It traces its origins to the 1690 foundation of the Worcester Post Man and thus has a claim to be the oldest newspaper in the world in continuous production (although no copies remain of the Post Man, and it can’t be definitively identified as the same newspaper; the Rutland & Stamford Mercury was founded in 1695, which would make it older than the Journal if the Post Man was a different newspaper). Originally set up in support of the new reign of William III and Mary II after the overthrow of James VII & II, it carried no local news in its earliest days. The Worcester Journal first appeared in 1709 and was taken over by Harvey Berrow, an apothecary, in 1748. Berrow added his name to the title in 1753 to prevent passing-off by competitors. Although his family ceased their connection with the newspaper in 1836, the name was retained.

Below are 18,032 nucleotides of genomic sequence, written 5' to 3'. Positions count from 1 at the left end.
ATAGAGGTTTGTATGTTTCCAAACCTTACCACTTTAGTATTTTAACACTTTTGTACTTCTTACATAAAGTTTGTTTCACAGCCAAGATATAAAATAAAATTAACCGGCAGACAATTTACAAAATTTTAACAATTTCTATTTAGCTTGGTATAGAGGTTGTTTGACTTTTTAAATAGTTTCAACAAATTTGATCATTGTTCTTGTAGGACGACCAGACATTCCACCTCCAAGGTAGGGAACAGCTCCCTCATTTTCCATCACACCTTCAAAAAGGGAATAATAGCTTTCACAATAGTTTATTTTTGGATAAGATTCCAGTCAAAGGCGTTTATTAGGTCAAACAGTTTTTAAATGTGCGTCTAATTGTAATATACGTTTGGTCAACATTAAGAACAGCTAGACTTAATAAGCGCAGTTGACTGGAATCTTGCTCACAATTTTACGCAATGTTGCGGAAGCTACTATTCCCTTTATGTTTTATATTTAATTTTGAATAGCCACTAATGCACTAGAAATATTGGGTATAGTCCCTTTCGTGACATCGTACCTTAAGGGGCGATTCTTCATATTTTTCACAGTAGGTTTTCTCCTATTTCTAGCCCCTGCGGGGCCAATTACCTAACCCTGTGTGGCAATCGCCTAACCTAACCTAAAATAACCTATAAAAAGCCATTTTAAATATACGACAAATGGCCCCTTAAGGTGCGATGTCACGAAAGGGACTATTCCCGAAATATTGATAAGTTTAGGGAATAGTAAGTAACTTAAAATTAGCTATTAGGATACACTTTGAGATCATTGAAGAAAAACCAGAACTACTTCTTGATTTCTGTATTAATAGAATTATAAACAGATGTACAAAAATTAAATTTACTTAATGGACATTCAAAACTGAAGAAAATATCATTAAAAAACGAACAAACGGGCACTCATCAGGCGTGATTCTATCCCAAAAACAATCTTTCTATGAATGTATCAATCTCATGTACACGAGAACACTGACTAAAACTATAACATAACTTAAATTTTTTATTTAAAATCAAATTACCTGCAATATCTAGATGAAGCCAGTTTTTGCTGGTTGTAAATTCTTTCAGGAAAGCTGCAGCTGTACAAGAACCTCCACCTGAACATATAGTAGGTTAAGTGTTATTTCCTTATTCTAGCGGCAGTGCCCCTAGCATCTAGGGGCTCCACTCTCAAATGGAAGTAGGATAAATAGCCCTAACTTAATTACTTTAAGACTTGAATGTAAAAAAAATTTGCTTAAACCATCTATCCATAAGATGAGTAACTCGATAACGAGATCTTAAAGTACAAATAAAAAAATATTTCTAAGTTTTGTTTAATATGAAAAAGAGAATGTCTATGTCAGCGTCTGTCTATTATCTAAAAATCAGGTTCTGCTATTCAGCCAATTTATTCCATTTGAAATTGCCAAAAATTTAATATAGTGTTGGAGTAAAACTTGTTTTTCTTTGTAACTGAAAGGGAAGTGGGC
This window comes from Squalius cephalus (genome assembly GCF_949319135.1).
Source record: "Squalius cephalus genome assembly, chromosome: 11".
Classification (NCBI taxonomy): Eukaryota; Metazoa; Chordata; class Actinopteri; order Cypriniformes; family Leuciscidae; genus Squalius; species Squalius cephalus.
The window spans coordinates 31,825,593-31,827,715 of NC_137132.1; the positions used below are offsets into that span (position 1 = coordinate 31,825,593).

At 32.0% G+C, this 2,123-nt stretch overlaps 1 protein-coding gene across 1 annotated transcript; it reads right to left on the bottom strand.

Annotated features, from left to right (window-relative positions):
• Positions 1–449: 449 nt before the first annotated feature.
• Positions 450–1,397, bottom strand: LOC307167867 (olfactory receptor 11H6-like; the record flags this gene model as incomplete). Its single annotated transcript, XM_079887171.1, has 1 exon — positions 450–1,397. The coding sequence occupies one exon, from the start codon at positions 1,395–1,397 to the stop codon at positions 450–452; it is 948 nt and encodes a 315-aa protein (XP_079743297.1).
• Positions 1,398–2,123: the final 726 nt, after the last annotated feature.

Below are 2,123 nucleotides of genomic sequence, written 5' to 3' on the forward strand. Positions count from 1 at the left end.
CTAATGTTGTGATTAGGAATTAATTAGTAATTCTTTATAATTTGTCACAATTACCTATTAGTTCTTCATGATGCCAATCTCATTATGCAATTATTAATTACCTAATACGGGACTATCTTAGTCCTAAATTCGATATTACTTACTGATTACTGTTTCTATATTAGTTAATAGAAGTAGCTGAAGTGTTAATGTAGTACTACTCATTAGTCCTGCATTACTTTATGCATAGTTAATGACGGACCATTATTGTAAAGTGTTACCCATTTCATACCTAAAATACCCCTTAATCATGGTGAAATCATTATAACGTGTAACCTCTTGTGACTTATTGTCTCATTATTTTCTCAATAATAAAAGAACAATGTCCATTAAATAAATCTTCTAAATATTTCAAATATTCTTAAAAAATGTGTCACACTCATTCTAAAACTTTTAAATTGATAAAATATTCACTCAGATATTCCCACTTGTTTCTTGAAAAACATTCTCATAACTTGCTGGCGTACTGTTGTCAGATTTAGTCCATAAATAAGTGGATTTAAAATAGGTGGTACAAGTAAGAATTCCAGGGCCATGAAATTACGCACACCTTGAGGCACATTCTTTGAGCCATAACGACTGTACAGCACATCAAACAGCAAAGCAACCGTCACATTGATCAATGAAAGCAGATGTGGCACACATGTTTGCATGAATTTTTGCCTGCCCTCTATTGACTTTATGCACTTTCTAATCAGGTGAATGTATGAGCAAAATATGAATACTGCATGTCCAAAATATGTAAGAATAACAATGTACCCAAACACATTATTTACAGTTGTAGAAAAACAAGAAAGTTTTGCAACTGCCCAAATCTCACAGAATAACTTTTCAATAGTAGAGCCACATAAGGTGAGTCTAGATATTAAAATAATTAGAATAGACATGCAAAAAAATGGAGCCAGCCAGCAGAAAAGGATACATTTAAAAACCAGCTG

In the late 1940s the publishing company (by now called George Williams and Berrow’s Ltd) became a public company called Berrow’s Newspapers; the News of the World became the majority shareholder. Reed International took over the company from News International in 1982 and ran it until they left the newspaper publishing business in 1996. It’s now part of Newsquest (South Midlands).
It’s been a freesheet ever since 1987. The launch of a second edition, Berrow’s Worcestershire Journal, extended its coverage from Worcester to cover other parts of the county of Worcestershire in the following year.
The editorial offices have been in Worcester throughout. Since 1965 they’ve been in Hylton Road, on the right (west) bank of the Severn opposite the racecourse.
It has no website of its own. News is covered by the website of the Worcester News; a sub-site (link given below) gives a potted history of the Journal.
It comes out on Thursdays. An e-edition’s available through the website, though you have to register for it.